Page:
As it turns out, Jimmy's side hustle sees him making extra money as a sex worker, pleasuring women with his special ability. It is purely consensual and nonviolent, but something about it ends up being a super unsettling pure shock value moment from American Horror Story. Jimmy's side hustle has little to do with the arc of his character or where Freak Show ultimately goes in the end. If nothing else, the season definitely lives up to its title.

Elsa's past

The mysterious leader of the Cabinet of Curiosities finally has her backstory revealed four episodes into Freak Show — and boy, is it a grizzly one. The origin of Elsa's (Jessica Lange) amputated legs is revealed in the second half of the "Edward Mordrake" two-part episode. A payoff to one of the biggest mysteries set up in AHS history, this reveal may have gone a bit too far in terms of its gruesomeness.

Despite the trauma she has endured, Elsa finally opens up and tells her story to Edward Mordrake (Wes Bentley). This flashback shows that she used to work as a dominatrix in a German brothel — where one day she was drugged, captured and forced to participate in an early snuff film. It is then revealed that her legs were cut with a chainsaw on camera for the purpose of the, uh, "storyline." The scene is one of the most intense acts of pure violence in the history of American Horror Story and won't be forgotten by fans of the show — or Jessica Lange — anytime soon.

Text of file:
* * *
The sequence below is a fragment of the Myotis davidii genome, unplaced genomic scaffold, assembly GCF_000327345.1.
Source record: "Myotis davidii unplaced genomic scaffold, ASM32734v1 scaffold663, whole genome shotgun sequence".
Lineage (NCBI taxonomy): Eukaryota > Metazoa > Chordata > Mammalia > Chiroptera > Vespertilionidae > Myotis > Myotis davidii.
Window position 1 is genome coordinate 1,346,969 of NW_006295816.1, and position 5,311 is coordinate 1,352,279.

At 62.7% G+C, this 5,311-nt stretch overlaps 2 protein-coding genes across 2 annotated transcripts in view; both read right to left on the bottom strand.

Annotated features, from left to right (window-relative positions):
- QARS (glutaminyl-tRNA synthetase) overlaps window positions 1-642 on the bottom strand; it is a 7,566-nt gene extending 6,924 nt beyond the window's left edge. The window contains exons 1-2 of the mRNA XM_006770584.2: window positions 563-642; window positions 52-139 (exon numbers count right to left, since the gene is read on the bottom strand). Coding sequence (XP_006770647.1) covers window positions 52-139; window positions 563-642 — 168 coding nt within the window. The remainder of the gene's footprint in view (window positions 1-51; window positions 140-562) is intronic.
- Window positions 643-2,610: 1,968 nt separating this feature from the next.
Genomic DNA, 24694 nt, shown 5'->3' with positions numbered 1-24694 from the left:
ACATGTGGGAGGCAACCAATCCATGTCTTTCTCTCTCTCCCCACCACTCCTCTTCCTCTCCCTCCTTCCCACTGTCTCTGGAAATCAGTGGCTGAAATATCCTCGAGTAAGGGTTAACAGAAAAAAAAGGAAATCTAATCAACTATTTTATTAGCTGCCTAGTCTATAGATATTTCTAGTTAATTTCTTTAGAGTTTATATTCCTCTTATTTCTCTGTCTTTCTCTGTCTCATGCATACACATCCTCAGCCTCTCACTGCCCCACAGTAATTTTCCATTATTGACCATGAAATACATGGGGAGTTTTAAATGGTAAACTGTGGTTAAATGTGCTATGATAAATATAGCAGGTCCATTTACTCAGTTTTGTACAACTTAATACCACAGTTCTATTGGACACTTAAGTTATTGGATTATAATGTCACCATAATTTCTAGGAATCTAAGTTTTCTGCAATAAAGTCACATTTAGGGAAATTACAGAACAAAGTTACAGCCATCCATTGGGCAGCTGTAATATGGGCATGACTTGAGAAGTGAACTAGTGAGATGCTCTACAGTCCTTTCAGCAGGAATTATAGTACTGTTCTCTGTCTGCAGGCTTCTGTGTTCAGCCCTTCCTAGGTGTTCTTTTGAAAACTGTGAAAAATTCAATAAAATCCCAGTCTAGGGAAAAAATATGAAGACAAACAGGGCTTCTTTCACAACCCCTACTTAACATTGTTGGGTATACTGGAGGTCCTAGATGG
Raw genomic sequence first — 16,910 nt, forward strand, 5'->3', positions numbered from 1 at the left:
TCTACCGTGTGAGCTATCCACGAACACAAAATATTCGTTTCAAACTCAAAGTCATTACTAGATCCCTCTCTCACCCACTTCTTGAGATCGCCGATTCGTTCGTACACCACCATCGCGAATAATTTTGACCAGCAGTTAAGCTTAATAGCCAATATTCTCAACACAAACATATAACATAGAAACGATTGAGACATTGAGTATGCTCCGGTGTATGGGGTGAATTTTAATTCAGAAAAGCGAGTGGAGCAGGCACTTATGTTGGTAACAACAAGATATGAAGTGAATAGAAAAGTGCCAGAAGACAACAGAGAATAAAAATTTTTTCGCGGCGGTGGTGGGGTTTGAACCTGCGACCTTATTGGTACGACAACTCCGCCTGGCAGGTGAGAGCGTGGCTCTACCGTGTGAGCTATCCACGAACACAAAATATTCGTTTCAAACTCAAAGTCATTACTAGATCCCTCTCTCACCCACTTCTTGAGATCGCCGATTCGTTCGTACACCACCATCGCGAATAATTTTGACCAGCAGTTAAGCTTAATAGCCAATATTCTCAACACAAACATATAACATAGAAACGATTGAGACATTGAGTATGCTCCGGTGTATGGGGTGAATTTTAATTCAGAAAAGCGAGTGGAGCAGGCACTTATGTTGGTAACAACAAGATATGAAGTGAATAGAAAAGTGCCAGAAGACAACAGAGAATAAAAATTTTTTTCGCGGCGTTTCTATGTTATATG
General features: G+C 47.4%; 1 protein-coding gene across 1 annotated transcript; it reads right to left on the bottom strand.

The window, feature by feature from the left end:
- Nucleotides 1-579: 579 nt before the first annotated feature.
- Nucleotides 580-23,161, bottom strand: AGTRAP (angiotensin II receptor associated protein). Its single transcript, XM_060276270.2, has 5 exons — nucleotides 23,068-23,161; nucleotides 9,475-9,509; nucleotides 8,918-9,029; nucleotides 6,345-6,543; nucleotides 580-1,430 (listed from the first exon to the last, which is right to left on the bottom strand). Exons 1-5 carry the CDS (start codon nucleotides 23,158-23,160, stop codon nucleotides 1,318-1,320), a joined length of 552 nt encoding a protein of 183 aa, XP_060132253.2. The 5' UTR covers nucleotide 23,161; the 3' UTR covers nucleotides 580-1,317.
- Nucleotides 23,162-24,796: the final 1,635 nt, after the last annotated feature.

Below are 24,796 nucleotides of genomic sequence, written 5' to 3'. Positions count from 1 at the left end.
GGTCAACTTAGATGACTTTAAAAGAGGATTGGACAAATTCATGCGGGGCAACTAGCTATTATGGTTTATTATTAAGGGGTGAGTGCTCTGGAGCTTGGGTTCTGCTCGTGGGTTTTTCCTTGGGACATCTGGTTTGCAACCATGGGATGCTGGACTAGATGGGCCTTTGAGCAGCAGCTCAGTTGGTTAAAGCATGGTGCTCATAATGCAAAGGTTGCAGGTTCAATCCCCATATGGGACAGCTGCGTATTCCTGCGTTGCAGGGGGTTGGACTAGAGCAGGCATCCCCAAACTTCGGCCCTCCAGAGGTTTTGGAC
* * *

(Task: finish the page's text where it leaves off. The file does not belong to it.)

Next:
The addiction demon and Gabriel

In typical AHS fashion, the first episode of the Hotel season is yet again a gritty tone-setter. This season gets off to a violent start with the appearance of the now infamous addiction demon, who is without a doubt the scariest monster to ever appear in the show — and if you've been reading up to this point you know that's saying something. 

The grotesque flesh-like monster looks like something straight out of a Silent Hill game. It makes its first appearance crawling out of a bed in the episode's opening scene. But it's only later that we see the true terror. Not long after, heroin user Gabriel (Max Greenfield) checks into the hotel for a night. Before he even gets a chance to settle in and get high, he is violently raped by the demon. All of this happens in the season's opening 30 minutes.

The addiction demon scene contains the most explicit sexual violence that's ever appeared in AHS. No matter which way you slice it, it's a horrific scene that has lingered in the mind of any viewer tenacious enough to witness it. And let's not forget about the drill.

Audrey and Monet eat Lee

The sixth season of AHS went for more of a meta fiction slow burn approach to horror, which led to not as many disgusting moments as seasons past. Still, this incredibly gross Roanoke scene combines torture and cannibalism for a moment that definitively went too far.

In the second half of the season, Lee (Adina Porter), Audrey (Sarah Paulson), and Monet (Angela Bassett) are all kidnapped by the Polk family. They are then taken back to the Polk farm and tied up. There, Audrey and Monet are forced to eat human flesh. But not just any human flesh, as we see as the Polks peel the skin from Lee's leg and feed it to her friends.